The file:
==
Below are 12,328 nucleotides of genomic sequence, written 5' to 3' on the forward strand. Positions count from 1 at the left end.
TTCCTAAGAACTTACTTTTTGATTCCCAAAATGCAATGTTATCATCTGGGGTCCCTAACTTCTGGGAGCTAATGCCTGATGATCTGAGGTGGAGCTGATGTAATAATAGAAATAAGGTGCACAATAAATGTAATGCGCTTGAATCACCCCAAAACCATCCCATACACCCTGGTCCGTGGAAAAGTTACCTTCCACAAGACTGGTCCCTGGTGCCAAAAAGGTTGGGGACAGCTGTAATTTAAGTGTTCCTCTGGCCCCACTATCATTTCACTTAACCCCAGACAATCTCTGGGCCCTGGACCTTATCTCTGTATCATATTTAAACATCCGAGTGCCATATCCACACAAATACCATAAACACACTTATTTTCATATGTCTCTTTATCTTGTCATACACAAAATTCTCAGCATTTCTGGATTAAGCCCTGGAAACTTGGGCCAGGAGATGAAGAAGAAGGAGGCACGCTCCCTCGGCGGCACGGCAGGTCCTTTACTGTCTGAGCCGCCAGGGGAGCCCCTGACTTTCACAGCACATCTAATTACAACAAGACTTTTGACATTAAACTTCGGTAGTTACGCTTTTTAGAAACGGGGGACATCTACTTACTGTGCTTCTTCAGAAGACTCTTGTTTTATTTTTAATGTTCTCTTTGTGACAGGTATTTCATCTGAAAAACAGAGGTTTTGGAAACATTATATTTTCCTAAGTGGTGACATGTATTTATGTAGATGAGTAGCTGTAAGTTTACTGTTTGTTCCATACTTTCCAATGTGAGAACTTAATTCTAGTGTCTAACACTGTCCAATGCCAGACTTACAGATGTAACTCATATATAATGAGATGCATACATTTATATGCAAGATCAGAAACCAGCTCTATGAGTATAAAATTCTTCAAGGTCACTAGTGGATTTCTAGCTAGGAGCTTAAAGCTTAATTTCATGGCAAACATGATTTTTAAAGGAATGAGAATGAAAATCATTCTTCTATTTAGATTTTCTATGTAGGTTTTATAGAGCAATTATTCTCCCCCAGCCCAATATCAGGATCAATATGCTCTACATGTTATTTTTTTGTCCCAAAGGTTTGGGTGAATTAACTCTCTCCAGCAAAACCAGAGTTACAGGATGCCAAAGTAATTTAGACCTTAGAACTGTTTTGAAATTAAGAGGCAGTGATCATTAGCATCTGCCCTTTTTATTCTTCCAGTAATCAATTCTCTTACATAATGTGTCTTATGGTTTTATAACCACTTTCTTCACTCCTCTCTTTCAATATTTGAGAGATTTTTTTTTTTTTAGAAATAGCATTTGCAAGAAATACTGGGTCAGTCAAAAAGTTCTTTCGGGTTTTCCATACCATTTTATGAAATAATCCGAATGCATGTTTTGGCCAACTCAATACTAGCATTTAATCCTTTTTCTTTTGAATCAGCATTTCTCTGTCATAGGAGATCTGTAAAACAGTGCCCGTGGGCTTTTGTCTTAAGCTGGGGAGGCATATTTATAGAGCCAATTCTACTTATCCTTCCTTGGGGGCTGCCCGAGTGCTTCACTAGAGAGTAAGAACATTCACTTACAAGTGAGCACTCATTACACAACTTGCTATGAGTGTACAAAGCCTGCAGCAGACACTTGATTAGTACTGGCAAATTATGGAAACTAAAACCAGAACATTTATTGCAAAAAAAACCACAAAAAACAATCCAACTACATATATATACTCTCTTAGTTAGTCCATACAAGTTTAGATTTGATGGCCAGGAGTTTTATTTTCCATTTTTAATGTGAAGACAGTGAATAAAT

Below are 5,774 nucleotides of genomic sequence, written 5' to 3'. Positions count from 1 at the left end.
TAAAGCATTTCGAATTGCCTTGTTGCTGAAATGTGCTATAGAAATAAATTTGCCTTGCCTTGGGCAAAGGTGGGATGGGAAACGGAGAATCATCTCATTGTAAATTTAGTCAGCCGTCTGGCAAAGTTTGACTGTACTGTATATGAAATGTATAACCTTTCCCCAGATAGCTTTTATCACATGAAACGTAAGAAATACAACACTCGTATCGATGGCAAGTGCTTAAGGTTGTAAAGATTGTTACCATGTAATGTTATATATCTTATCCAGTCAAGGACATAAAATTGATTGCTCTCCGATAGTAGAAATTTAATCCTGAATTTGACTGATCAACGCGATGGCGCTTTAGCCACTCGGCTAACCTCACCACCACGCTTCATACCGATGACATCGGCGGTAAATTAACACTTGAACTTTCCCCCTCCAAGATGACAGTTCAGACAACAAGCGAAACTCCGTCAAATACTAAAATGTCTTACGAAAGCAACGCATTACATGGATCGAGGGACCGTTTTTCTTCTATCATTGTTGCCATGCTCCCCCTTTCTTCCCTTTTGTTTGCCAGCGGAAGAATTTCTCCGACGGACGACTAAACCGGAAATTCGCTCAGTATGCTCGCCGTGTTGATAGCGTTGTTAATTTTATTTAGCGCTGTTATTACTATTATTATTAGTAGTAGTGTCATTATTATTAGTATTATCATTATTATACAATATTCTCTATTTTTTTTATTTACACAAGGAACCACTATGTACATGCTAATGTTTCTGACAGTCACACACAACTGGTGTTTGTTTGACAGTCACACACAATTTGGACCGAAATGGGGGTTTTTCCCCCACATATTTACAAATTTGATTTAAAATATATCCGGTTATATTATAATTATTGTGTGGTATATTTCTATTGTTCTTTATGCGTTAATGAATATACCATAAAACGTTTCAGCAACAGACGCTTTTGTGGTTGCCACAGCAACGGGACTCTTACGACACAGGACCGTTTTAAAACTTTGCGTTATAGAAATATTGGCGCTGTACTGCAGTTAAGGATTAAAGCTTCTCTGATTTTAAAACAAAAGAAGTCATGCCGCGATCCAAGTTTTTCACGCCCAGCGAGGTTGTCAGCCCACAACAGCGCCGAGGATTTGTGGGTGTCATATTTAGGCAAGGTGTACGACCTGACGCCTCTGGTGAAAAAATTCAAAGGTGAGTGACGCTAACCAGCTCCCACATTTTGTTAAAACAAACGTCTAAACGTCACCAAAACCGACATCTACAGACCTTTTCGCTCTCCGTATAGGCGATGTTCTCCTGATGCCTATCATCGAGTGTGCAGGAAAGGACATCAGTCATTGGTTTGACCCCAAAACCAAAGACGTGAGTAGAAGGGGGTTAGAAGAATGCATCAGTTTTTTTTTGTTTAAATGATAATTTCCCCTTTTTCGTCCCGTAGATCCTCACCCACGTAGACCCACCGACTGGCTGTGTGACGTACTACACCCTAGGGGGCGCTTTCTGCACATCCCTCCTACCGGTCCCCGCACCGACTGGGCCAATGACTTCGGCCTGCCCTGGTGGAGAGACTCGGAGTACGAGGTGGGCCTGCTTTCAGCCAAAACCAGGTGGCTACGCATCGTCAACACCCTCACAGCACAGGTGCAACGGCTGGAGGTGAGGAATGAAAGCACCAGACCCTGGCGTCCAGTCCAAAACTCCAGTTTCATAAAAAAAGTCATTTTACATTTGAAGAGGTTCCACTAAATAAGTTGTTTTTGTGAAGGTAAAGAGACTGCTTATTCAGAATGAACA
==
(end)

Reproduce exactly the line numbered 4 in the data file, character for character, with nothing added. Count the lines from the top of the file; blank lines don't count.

TAAAGCATTTCGAATTGCCTTGTTGCTGAAATGTGCTATAGAAATAAATTTGCCTTGCCTTGGGCAAAGGTGGGATGGGAAACGGAGAATCATCTCATTGTAAATTTAGTCAGCCGTCTGGCAAAGTTTGACTGTACTGTATATGAAATGTATAACCTTTCCCCAGATAGCTTTTATCACATGAAACGTAAGAAATACAACACTCGTATCGATGGCAAGTGCTTAAGGTTGTAAAGATTGTTACCATGTAATGTTATATATCTTATCCAGTCAAGGACATAAAATTGATTGCTCTCCGATAGTAGAAATTTAATCCTGAATTTGACTGATCAACGCGATGGCGCTTTAGCCACTCGGCTAACCTCACCACCACGCTTCATACCGATGACATCGGCGGTAAATTAACACTTGAACTTTCCCCCTCCAAGATGACAGTTCAGACAACAAGCGAAACTCCGTCAAATACTAAAATGTCTTACGAAAGCAACGCATTACATGGATCGAGGGACCGTTTTTCTTCTATCATTGTTGCCATGCTCCCCCTTTCTTCCCTTTTGTTTGCCAGCGGAAGAATTTCTCCGACGGACGACTAAACCGGAAATTCGCTCAGTATGCTCGCCGTGTTGATAGCGTTGTTAATTTTATTTAGCGCTGTTATTACTATTATTATTAGTAGTAGTGTCATTATTATTAGTATTATCATTATTATACAATATTCTCTATTTTTTTTATTTACACAAGGAACCACTATGTACATGCTAATGTTTCTGACAGTCACACACAACTGGTGTTTGTTTGACAGTCACACACAATTTGGACCGAAATGGGGGTTTTTCCCCCACATATTTACAAATTTGATTTAAAATATATCCGGTTATATTATAATTATTGTGTGGTATATTTCTATTGTTCTTTATGCGTTAATGAATATACCATAAAACGTTTCAGCAACAGACGCTTTTGTGGTTGCCACAGCAACGGGACTCTTACGACACAGGACCGTTTTAAAACTTTGCGTTATAGAAATATTGGCGCTGTACTGCAGTTAAGGATTAAAGCTTCTCTGATTTTAAAACAAAAGAAGTCATGCCGCGATCCAAGTTTTTCACGCCCAGCGAGGTTGTCAGCCCACAACAGCGCCGAGGATTTGTGGGTGTCATATTTAGGCAAGGTGTACGACCTGACGCCTCTGGTGAAAAAATTCAAAGGTGAGTGACGCTAACCAGCTCCCACATTTTGTTAAAACAAACGTCTAAACGTCACCAAAACCGACATCTACAGACCTTTTCGCTCTCCGTATAGGCGATGTTCTCCTGATGCCTATCATCGAGTGTGCAGGAAAGGACATCAGTCATTGGTTTGACCCCAAAACCAAAGACGTGAGTAGAAGGGGGTTAGAAGAATGCATCAGTTTTTTTTTGTTTAAATGATAATTTCCCCTTTTTCGTCCCGTAGATCCTCACCCACGTAGACCCACCGACTGGCTGTGTGACGTACTACACCCTAGGGGGCGCTTTCTGCACATCCCTCCTACCGGTCCCCGCACCGACTGGGCCAATGACTTCGGCCTGCCCTGGTGGAGAGACTCGGAGTACGAGGTGGGCCTGCTTTCAGCCAAAACCAGGTGGCTACGCATCGTCAACACCCTCACAGCACAGGTGCAACGGCTGGAGGTGAGGAATGAAAGCACCAGACCCTGGCGTCCAGTCCAAAACTCCAGTTTCATAAAAAAAGTCATTTTACATTTGAAGAGGTTCCACTAAATAAGTTGTTTTTGTGAAGGTAAAGAGACTGCTTATTCAGAATGAACA